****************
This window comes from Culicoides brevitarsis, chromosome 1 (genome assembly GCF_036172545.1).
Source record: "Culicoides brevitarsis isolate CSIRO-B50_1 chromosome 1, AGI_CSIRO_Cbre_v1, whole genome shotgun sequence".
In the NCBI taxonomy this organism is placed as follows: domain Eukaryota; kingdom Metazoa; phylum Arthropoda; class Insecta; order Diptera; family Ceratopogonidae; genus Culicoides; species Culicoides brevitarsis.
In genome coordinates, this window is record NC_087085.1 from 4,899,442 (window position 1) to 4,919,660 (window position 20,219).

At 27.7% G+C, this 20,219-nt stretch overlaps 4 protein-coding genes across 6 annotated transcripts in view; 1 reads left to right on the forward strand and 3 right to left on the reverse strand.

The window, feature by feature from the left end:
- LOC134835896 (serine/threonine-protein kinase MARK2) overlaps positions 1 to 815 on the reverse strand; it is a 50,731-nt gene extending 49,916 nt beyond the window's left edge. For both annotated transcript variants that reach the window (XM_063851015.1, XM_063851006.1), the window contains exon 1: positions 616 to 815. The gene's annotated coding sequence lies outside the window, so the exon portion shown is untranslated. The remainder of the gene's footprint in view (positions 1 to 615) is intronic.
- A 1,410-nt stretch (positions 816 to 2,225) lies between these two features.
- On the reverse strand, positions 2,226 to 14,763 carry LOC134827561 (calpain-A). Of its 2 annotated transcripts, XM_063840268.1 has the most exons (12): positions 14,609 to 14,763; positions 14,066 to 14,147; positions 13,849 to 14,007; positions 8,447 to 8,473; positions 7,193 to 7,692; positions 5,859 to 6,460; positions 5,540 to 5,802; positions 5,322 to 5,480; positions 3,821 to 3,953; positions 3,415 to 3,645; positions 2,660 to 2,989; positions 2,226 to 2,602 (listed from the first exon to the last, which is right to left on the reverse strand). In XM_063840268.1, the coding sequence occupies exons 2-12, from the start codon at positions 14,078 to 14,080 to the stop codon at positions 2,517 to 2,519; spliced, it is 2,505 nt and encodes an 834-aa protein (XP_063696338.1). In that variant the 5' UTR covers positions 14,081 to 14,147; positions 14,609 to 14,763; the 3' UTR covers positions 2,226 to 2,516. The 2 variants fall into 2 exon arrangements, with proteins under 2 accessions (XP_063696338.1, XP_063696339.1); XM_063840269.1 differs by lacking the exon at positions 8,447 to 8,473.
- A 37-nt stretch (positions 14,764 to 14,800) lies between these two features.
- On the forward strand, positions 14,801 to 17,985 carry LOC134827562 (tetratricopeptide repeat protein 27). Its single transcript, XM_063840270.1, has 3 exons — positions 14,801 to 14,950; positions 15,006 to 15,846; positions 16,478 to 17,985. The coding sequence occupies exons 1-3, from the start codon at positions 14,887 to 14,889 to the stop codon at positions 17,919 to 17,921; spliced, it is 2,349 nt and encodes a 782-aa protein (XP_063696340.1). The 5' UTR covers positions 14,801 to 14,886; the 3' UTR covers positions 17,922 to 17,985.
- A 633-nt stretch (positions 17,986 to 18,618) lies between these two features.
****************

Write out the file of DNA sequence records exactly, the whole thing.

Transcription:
This window comes from Culicoides brevitarsis, chromosome 1 (genome assembly GCF_036172545.1).
Source record: "Culicoides brevitarsis isolate CSIRO-B50_1 chromosome 1, AGI_CSIRO_Cbre_v1, whole genome shotgun sequence".
In the NCBI taxonomy this organism is placed as follows: domain Eukaryota; kingdom Metazoa; phylum Arthropoda; class Insecta; order Diptera; family Ceratopogonidae; genus Culicoides; species Culicoides brevitarsis.
In genome coordinates, this window is record NC_087085.1 from 4,899,442 (window position 1) to 4,919,660 (window position 20,219).

At 27.7% G+C, this 20,219-nt stretch overlaps 4 protein-coding genes across 6 annotated transcripts in view; 1 reads left to right on the forward strand and 3 right to left on the reverse strand.

The window, feature by feature from the left end:
- LOC134835896 (serine/threonine-protein kinase MARK2) overlaps positions 1 to 815 on the reverse strand; it is a 50,731-nt gene extending 49,916 nt beyond the window's left edge. For both annotated transcript variants that reach the window (XM_063851015.1, XM_063851006.1), the window contains exon 1: positions 616 to 815. The gene's annotated coding sequence lies outside the window, so the exon portion shown is untranslated. The remainder of the gene's footprint in view (positions 1 to 615) is intronic.
- A 1,410-nt stretch (positions 816 to 2,225) lies between these two features.
- On the reverse strand, positions 2,226 to 14,763 carry LOC134827561 (calpain-A). Of its 2 annotated transcripts, XM_063840268.1 has the most exons (12): positions 14,609 to 14,763; positions 14,066 to 14,147; positions 13,849 to 14,007; positions 8,447 to 8,473; positions 7,193 to 7,692; positions 5,859 to 6,460; positions 5,540 to 5,802; positions 5,322 to 5,480; positions 3,821 to 3,953; positions 3,415 to 3,645; positions 2,660 to 2,989; positions 2,226 to 2,602 (listed from the first exon to the last, which is right to left on the reverse strand). In XM_063840268.1, the coding sequence occupies exons 2-12, from the start codon at positions 14,078 to 14,080 to the stop codon at positions 2,517 to 2,519; spliced, it is 2,505 nt and encodes an 834-aa protein (XP_063696338.1). In that variant the 5' UTR covers positions 14,081 to 14,147; positions 14,609 to 14,763; the 3' UTR covers positions 2,226 to 2,516. The 2 variants fall into 2 exon arrangements, with proteins under 2 accessions (XP_063696338.1, XP_063696339.1); XM_063840269.1 differs by lacking the exon at positions 8,447 to 8,473.
- A 37-nt stretch (positions 14,764 to 14,800) lies between these two features.
- On the forward strand, positions 14,801 to 17,985 carry LOC134827562 (tetratricopeptide repeat protein 27). Its single transcript, XM_063840270.1, has 3 exons — positions 14,801 to 14,950; positions 15,006 to 15,846; positions 16,478 to 17,985. The coding sequence occupies exons 1-3, from the start codon at positions 14,887 to 14,889 to the stop codon at positions 17,919 to 17,921; spliced, it is 2,349 nt and encodes a 782-aa protein (XP_063696340.1). The 5' UTR covers positions 14,801 to 14,886; the 3' UTR covers positions 17,922 to 17,985.
- A 633-nt stretch (positions 17,986 to 18,618) lies between these two features.